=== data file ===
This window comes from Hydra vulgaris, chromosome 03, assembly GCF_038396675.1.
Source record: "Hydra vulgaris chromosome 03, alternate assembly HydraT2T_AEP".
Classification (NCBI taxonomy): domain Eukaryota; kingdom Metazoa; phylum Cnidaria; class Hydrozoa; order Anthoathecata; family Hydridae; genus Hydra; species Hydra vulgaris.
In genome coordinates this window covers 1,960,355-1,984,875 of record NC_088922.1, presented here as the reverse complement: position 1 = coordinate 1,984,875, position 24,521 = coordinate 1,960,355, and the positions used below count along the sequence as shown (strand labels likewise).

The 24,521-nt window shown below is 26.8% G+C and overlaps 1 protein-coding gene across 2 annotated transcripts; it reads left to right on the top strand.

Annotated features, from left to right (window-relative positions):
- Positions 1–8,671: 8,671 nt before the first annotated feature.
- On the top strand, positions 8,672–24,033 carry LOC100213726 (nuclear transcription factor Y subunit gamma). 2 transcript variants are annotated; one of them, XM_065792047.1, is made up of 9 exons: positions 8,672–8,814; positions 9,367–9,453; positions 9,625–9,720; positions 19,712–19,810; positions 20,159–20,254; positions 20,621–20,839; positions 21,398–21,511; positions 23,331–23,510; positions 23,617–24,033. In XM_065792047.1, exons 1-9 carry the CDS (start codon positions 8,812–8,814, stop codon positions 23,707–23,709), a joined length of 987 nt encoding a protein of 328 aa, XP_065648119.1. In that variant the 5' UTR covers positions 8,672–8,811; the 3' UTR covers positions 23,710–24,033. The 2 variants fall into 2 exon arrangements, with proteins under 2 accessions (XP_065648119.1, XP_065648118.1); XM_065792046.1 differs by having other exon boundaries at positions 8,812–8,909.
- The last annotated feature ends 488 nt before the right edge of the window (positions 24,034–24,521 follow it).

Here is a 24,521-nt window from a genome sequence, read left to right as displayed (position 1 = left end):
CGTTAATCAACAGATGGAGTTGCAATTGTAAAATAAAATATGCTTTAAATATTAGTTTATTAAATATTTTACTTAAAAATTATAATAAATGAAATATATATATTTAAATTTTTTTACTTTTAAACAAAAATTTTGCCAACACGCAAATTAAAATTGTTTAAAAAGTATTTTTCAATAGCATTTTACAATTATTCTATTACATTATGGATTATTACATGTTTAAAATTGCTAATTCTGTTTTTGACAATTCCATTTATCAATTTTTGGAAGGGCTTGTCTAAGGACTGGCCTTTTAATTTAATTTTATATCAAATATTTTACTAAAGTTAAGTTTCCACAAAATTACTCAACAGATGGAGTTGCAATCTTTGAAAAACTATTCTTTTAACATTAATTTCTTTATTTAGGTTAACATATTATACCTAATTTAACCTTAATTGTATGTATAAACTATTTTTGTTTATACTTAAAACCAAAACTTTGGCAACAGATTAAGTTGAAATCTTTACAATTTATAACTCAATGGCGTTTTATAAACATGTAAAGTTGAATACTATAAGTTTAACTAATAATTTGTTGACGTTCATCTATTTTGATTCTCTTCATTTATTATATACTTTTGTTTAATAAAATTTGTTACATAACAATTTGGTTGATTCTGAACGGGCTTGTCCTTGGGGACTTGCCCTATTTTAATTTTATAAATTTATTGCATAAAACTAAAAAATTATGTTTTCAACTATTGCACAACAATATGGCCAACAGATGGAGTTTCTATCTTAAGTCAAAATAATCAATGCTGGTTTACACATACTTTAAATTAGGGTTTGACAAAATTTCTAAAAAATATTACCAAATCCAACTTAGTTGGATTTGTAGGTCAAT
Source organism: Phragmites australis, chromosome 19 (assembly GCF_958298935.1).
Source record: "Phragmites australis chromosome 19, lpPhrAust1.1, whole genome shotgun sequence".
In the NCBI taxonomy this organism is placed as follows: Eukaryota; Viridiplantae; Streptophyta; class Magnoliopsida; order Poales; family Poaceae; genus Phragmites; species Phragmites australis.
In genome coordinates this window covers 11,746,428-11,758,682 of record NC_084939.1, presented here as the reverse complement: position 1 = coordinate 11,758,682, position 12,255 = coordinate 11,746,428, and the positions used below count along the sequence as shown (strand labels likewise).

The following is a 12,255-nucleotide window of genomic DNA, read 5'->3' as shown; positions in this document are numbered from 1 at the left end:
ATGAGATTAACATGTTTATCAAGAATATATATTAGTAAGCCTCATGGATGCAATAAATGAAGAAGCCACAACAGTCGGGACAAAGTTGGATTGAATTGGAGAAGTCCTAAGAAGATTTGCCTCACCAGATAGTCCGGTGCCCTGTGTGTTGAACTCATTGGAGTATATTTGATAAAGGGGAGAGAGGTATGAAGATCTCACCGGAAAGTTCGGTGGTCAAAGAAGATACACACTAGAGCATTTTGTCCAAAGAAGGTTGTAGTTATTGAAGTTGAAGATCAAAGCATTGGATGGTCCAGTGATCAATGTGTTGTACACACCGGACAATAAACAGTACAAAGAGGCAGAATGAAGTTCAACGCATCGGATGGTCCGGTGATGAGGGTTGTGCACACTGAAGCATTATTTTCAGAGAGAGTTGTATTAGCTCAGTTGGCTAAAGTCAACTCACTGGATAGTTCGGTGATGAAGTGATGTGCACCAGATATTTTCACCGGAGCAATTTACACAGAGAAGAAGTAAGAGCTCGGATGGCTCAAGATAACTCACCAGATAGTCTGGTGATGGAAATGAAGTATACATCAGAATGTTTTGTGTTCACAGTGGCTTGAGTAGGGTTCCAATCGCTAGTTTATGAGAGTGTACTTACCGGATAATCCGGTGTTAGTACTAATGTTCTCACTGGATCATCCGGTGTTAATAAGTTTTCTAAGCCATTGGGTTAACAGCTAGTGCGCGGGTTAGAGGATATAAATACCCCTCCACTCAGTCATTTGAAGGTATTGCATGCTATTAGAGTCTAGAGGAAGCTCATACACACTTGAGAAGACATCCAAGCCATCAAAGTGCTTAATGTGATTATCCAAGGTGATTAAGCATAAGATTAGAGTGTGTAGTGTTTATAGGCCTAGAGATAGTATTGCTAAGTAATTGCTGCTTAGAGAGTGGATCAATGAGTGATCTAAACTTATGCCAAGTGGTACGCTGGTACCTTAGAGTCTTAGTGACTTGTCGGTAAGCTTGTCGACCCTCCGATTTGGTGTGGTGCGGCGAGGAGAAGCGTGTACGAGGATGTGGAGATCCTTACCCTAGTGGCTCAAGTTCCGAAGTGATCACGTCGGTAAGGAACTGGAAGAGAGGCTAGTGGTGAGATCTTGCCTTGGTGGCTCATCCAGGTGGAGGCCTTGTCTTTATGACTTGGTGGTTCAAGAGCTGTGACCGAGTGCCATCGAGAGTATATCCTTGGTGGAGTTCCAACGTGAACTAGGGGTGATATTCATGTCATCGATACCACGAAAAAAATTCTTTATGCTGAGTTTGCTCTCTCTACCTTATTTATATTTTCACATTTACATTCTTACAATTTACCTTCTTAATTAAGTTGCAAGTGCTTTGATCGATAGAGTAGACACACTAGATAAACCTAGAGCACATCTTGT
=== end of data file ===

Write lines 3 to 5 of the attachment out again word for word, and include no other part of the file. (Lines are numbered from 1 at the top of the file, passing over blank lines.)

Classification (NCBI taxonomy): domain Eukaryota; kingdom Metazoa; phylum Cnidaria; class Hydrozoa; order Anthoathecata; family Hydridae; genus Hydra; species Hydra vulgaris.
In genome coordinates this window covers 1,960,355-1,984,875 of record NC_088922.1, presented here as the reverse complement: position 1 = coordinate 1,984,875, position 24,521 = coordinate 1,960,355, and the positions used below count along the sequence as shown (strand labels likewise).

The 24,521-nt window shown below is 26.8% G+C and overlaps 1 protein-coding gene across 2 annotated transcripts; it reads left to right on the top strand.